Damar, Kansas is a very small town in west-central Rooks County.
Damar was established along the Union Pacific Railroad in 1888 by a community of French Canadians. Some had emigrated from Canada as early as 1871, settling on farms along the Rooks County-Graham County line in northwest Kansas.
Many people of French Canadian origin who immigrated to Damar, Kansas, came directly from Quebec, Canada, or by way of Kankakee, Illinois, beginning in the late 1870s. One of the original settlers was John Baptiste Hubert and his wife Josephine who came from Illinois and lived in a sod house about 1/2 mile from president day Damar. However, though they tried to farm for seven years, drought, heat, wind, and grasshoppers devastated their crops. They finally held a farm sale and returned to Illinois.
Joe St. Peter and his family were among the first French Canadians to arrive in the area in 1877. He and his wife Ezra homesteaded a farm a couple of miles from present-day Damar. Soon, several French Canadian families followed in covered wagons drawn by oxen. The settlement was first called St. Petersville. Another family who settled early on was Francois Saint Pierre and his wife Euphrosine. They settled on a quarter section of land 2.5 miles southwest of Damar in 1878 and lived in a dug-out. Soon, many others followed and the area developed a solid French Canadian character and was referred to as the “Acadia of the West.” Many area descendants still carry on the family names of the first settlers.
In the 1880s the Union Pacific Railroad began to construct a line through the area about two miles northeast of Petersville on land that became the community of Damar. According to tradition, the community was named after D. M. Marr, the original owner of the townsite. The rail line ran from Salina to Colby. In 1884, Francis St. Peter acquired 160 acres near the railroad under the Homestead Act.
French missionary priest, Father Molier celebrated the first Catholic mass in the Pierre dugout in 1887. Church services were also held in the home of Ezra St. Peter. Mr. St. Peter then donated three acres for a cemetery and two acres for a church to the east of his home. A small wooden church building, measuring 16’x32′ was then built.
However, when the railroad began running through nearby Damar in 1888, people and businesses began to move to the new site. The small church in Petersville was soon moved near the railroad and the nearby Enfield Post Office was relocated to Damar on February 5, 1894. Damar quickly grew in population, and before long the town boasted a bank, two grocery stores, three taverns, a creamery, a hotel, and three restaurants.
By 1898 the congregation had outgrown the small church. A larger wooden church measuring 60′ x 32′ was then built in Damar near the present limestone church. The small wooden framed church was then moved by mule-drawn wagons and attached to the back of the new church. The older structure was then utilized as the sanctuary, sacristy, and kitchen for the resident priest.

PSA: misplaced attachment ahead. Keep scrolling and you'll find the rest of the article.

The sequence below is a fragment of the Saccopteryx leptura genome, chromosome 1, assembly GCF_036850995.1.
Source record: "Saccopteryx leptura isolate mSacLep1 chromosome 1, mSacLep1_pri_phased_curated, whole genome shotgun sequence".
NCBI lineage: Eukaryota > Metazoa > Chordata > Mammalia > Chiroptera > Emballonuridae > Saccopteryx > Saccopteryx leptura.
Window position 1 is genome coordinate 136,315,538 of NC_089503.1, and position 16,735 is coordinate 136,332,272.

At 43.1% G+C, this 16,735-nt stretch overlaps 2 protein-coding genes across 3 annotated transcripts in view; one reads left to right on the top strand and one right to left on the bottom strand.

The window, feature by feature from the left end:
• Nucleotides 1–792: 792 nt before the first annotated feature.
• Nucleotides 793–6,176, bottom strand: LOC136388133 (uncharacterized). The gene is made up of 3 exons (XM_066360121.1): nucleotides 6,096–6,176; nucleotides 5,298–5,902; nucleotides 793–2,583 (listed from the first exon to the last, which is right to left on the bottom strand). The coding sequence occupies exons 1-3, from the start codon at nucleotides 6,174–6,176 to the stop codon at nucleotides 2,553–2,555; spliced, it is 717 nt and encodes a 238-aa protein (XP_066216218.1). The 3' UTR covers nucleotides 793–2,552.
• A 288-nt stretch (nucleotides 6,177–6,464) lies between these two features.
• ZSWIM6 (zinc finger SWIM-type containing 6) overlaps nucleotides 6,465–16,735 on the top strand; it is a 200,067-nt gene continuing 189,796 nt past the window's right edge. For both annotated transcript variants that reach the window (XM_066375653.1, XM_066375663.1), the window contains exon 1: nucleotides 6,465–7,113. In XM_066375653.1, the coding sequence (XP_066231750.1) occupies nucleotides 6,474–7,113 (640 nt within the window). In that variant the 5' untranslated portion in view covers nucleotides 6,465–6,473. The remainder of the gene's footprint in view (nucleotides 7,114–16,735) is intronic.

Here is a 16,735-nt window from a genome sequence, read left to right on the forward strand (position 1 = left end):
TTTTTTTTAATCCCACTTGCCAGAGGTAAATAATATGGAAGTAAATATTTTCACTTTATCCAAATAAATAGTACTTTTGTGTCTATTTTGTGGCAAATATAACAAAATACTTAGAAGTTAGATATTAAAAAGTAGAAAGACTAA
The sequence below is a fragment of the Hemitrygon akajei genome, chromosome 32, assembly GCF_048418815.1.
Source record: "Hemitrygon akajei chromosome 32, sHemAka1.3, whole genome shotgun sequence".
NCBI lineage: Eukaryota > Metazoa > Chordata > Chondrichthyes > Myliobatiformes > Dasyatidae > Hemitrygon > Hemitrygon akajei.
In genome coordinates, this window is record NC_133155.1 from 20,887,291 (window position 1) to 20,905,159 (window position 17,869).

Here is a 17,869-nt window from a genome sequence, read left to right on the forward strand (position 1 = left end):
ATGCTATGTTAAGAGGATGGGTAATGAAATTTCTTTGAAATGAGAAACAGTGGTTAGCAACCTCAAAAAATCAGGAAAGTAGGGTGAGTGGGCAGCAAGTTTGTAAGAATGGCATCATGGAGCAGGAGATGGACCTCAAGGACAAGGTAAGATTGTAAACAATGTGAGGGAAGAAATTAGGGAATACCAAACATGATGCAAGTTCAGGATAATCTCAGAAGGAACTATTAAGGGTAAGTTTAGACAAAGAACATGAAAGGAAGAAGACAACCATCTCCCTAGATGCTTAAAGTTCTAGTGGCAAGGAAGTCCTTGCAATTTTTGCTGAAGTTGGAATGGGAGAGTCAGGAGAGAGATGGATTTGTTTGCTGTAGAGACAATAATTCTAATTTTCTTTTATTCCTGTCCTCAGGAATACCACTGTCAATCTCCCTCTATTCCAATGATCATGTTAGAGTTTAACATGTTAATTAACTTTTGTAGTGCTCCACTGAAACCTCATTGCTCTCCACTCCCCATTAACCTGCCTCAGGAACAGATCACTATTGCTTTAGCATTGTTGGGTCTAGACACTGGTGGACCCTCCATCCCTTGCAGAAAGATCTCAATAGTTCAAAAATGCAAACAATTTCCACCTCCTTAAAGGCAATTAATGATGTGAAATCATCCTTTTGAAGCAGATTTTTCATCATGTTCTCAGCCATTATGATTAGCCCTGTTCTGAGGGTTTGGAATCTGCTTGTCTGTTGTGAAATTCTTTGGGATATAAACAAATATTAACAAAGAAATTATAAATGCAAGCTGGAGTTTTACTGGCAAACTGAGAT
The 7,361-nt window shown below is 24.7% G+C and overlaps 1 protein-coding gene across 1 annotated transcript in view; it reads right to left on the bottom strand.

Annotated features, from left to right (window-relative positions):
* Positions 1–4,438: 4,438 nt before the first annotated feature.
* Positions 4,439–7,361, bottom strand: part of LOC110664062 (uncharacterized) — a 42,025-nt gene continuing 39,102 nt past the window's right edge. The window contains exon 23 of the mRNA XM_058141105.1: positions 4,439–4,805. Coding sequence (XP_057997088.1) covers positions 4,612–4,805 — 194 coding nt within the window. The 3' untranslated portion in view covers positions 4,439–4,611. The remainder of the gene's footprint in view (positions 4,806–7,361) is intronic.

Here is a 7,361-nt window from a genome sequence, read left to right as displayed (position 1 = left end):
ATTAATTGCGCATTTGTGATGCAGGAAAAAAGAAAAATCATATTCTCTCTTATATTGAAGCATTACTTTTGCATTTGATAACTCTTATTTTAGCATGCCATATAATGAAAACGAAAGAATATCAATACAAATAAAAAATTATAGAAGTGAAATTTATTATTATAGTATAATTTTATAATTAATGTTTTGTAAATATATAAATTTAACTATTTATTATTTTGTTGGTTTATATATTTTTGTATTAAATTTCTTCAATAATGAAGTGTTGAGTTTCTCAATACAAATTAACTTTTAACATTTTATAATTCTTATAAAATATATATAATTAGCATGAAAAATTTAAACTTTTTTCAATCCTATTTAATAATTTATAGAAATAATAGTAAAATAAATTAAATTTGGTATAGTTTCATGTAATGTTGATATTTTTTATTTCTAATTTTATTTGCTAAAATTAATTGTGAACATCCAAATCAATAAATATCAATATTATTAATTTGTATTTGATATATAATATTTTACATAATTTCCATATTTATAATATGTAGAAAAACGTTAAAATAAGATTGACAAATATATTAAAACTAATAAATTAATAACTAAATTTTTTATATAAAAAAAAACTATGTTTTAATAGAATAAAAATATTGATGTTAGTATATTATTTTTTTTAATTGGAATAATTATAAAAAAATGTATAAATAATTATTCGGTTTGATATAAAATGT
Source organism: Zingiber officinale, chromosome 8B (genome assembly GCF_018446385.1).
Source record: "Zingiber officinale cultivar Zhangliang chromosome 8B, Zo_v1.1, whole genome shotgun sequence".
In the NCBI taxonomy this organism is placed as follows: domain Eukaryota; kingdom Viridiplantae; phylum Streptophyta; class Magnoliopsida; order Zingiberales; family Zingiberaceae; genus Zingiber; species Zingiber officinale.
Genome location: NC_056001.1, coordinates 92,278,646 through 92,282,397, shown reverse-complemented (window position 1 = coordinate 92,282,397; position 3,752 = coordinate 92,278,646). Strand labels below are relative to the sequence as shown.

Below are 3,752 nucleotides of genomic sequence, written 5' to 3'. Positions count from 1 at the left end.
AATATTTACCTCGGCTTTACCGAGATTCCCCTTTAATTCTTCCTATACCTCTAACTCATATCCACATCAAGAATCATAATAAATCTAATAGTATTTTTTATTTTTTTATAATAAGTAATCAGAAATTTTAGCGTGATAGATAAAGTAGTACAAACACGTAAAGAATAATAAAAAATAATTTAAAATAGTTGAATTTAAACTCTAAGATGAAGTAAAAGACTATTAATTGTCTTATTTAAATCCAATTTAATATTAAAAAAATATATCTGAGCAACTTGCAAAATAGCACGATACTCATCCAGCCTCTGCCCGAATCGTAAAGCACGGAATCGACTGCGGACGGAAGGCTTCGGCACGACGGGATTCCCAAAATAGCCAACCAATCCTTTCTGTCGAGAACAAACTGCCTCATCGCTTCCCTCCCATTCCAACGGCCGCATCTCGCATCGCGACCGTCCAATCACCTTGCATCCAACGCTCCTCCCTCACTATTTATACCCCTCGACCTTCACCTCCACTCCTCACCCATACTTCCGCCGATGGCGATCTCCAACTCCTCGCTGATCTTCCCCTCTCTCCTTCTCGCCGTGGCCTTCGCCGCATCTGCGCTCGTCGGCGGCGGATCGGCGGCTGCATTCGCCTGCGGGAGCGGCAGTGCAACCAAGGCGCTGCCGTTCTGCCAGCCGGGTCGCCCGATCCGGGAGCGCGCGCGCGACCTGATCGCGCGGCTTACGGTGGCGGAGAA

By 1910, Damar was described as “one of the thriving towns of Rooks County,” with a money order postoffice with one rural route, express and telegraph offices, telephone connections, a Catholic church and convent, and was the principal shipping point for the western part of the county.
The Topeka State Journal of July 27, 1910, said:
“Five years ago there were less than half a dozen buildings on the Damar townsite. Today it has a thrifty population of about 300; it has two general stores, lumber yard, bank, hardware and implements, two elevators, a drug store, furniture, and several smaller places. The deposits in the state bank reach close to the $50,000 mark.”
In 1912, the present St. Joseph Catholic Church began to be built. The beautiful Romanesque Revival Church was built of native limestone quarried near Waldo. Twenty train carloads were required for the outside walls, all of which were cut by hand to fit the appropriate sizes required. Two horses were tied to a rope pulley to haul stone and cement to the higher reaches of the building. The parishioners donated their labor to the project, reducing construction costs and making it feasible at an estimated cost of $30,000. The towers were completed in 1913 and the first mass celebrated in 1917. The old structures were demolished following the completion of the new stone church.
All masses were given in French, the language of Damar residents, until 1923 when the bishop and new Priest Father Diss declared that all masses would be spoken in English. Though additional changes were made over the years, it retains much of its work and design to this day. Recognized as one of the most beautiful churches in the area, the building was listed on the National Historic Register in 2005.
In 1920, Damar had three elevators, two implement dealerships, a hardware store, lumber yard, dry goods store, grocery stores, a barbershop, a bank, and an opera hall.
In 1935 it was incorporated, but it didn’t grow much. Its population peaked at 361 in 1960.
In 1874 the Damar High School was unified with Palco High School but the town still retains an elementary school. The railroad was abandoned in the 1990s.
Today, the town’s population is only about 125 but its French Canadian heritage is reflected in many of the buildings throughout the town. Its Main Street continues to feature a cafe, beauty salon, gift shop, bar, and the “French Quarter” Visitor’s Center.
Damar is located about 20 miles southwest of Stockton, the county seat.
City of Damar
208 Main Street
Damar, KS 67632
©Kathy Weiser-Alexander/Legends of Kansas, May 2021.
Solomon Valley Highway 24 Heritage Alliance
St. Joseph Catholic Church National Register Nomination